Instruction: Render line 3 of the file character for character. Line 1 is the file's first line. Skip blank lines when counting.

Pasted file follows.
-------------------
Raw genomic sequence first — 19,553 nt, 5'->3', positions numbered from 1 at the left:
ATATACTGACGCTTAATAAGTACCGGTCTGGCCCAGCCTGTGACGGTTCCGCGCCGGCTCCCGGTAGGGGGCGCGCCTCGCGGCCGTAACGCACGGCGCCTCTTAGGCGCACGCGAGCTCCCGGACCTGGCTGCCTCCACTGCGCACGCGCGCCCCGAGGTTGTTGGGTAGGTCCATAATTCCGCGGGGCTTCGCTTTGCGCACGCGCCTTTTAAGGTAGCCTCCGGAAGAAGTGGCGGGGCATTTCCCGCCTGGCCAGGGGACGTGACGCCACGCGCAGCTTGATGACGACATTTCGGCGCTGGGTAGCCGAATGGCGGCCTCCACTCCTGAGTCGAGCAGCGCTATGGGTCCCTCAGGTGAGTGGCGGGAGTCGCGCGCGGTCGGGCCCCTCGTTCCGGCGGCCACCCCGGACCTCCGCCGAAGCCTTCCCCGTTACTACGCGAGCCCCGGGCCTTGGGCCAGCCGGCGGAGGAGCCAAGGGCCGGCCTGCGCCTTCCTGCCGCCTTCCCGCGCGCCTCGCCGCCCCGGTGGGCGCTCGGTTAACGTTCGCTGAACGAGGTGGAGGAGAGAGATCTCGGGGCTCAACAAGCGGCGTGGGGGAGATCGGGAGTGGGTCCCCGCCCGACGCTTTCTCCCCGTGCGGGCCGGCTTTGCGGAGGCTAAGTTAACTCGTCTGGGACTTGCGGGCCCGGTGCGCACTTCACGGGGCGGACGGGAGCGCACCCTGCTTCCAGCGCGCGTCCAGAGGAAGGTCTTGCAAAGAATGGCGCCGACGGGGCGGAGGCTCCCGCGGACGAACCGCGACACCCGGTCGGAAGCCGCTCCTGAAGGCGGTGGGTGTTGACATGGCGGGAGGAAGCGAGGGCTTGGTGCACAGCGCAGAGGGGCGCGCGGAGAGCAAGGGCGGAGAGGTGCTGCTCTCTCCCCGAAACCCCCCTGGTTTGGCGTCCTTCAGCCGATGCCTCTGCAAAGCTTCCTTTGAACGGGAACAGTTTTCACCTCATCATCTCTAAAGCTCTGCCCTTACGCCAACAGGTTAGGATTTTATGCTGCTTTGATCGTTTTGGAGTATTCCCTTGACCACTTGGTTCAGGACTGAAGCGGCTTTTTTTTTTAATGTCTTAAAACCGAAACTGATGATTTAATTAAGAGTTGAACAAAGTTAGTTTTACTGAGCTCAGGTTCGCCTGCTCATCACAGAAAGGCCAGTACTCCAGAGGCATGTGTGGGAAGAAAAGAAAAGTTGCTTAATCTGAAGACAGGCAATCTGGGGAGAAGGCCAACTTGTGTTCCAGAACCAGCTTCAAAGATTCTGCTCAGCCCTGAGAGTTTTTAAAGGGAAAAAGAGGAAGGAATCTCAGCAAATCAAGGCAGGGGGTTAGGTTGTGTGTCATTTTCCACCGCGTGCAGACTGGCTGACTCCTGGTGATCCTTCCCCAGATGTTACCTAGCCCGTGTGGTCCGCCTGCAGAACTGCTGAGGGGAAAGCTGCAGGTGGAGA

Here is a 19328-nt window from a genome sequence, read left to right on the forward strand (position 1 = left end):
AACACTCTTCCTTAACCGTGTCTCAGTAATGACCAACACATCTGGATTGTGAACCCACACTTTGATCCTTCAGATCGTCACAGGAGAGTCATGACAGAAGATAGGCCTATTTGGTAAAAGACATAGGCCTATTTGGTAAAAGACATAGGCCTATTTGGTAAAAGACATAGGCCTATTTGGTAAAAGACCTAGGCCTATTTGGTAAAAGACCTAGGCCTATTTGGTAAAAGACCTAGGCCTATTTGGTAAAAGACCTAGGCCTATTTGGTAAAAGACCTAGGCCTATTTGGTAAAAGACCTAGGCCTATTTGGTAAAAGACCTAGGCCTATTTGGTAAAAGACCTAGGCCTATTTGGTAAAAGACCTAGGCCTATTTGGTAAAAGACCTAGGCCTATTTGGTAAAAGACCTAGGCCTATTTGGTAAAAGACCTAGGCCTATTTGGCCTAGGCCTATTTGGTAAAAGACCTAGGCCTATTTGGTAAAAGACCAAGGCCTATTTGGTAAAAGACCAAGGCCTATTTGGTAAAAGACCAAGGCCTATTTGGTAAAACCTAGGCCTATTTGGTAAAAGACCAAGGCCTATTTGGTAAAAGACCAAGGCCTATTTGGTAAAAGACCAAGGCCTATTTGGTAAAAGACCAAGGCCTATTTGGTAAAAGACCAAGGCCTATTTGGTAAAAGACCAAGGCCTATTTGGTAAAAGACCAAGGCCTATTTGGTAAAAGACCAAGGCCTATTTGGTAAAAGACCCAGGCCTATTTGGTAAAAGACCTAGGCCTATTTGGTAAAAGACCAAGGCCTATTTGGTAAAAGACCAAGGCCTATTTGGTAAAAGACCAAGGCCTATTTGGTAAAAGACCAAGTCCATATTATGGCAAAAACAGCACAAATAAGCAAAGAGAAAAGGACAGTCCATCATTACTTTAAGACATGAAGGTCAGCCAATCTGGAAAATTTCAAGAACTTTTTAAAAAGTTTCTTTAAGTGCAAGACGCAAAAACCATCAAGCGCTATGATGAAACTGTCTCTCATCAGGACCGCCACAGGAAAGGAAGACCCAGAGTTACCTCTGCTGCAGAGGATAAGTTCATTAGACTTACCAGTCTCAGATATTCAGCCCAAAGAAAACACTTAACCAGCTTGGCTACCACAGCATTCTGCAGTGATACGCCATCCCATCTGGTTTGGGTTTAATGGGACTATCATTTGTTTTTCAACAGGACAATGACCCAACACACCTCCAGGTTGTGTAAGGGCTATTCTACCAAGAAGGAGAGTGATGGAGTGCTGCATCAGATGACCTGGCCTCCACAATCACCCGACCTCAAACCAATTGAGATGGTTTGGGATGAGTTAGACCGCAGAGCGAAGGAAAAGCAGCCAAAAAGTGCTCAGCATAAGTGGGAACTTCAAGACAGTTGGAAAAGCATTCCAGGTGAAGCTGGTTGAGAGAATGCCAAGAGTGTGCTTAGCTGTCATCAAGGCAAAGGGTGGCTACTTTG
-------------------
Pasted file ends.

Here is a 19328-nt window from a genome sequence, read left to right on the forward strand (position 1 = left end):